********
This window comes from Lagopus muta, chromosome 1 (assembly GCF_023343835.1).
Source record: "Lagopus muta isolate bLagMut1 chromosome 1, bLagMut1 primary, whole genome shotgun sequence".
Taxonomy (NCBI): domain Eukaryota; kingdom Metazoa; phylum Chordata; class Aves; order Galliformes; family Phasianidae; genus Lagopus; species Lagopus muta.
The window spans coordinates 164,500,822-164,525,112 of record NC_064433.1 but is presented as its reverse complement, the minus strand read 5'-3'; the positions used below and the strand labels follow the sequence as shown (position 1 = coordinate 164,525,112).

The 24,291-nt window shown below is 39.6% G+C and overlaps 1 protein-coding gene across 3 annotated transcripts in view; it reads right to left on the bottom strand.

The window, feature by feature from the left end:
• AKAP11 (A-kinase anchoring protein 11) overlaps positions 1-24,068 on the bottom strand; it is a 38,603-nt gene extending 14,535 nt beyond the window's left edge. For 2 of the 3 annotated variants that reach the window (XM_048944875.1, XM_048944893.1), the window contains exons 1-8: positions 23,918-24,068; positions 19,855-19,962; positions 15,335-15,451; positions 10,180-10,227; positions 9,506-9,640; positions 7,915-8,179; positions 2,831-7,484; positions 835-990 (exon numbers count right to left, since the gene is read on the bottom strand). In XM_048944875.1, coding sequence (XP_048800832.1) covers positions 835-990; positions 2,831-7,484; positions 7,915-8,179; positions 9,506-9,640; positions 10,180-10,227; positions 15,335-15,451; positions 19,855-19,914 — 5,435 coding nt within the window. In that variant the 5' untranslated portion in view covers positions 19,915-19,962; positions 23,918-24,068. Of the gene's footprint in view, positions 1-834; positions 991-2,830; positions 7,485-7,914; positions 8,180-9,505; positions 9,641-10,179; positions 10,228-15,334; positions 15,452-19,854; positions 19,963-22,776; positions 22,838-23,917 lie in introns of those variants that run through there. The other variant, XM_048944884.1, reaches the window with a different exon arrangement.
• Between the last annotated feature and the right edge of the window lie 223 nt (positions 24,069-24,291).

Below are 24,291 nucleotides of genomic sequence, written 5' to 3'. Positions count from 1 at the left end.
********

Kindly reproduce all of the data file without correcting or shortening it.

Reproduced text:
This window comes from Lagopus muta, chromosome 1 (assembly GCF_023343835.1).
Source record: "Lagopus muta isolate bLagMut1 chromosome 1, bLagMut1 primary, whole genome shotgun sequence".
Taxonomy (NCBI): domain Eukaryota; kingdom Metazoa; phylum Chordata; class Aves; order Galliformes; family Phasianidae; genus Lagopus; species Lagopus muta.
The window spans coordinates 164,500,822-164,525,112 of record NC_064433.1 but is presented as its reverse complement, the minus strand read 5'-3'; the positions used below and the strand labels follow the sequence as shown (position 1 = coordinate 164,525,112).

The 24,291-nt window shown below is 39.6% G+C and overlaps 1 protein-coding gene across 3 annotated transcripts in view; it reads right to left on the bottom strand.

The window, feature by feature from the left end:
• AKAP11 (A-kinase anchoring protein 11) overlaps positions 1-24,068 on the bottom strand; it is a 38,603-nt gene extending 14,535 nt beyond the window's left edge. For 2 of the 3 annotated variants that reach the window (XM_048944875.1, XM_048944893.1), the window contains exons 1-8: positions 23,918-24,068; positions 19,855-19,962; positions 15,335-15,451; positions 10,180-10,227; positions 9,506-9,640; positions 7,915-8,179; positions 2,831-7,484; positions 835-990 (exon numbers count right to left, since the gene is read on the bottom strand). In XM_048944875.1, coding sequence (XP_048800832.1) covers positions 835-990; positions 2,831-7,484; positions 7,915-8,179; positions 9,506-9,640; positions 10,180-10,227; positions 15,335-15,451; positions 19,855-19,914 — 5,435 coding nt within the window. In that variant the 5' untranslated portion in view covers positions 19,915-19,962; positions 23,918-24,068. Of the gene's footprint in view, positions 1-834; positions 991-2,830; positions 7,485-7,914; positions 8,180-9,505; positions 9,641-10,179; positions 10,228-15,334; positions 15,452-19,854; positions 19,963-22,776; positions 22,838-23,917 lie in introns of those variants that run through there. The other variant, XM_048944884.1, reaches the window with a different exon arrangement.
• Between the last annotated feature and the right edge of the window lie 223 nt (positions 24,069-24,291).

Below are 24,291 nucleotides of genomic sequence, written 5' to 3'. Positions count from 1 at the left end.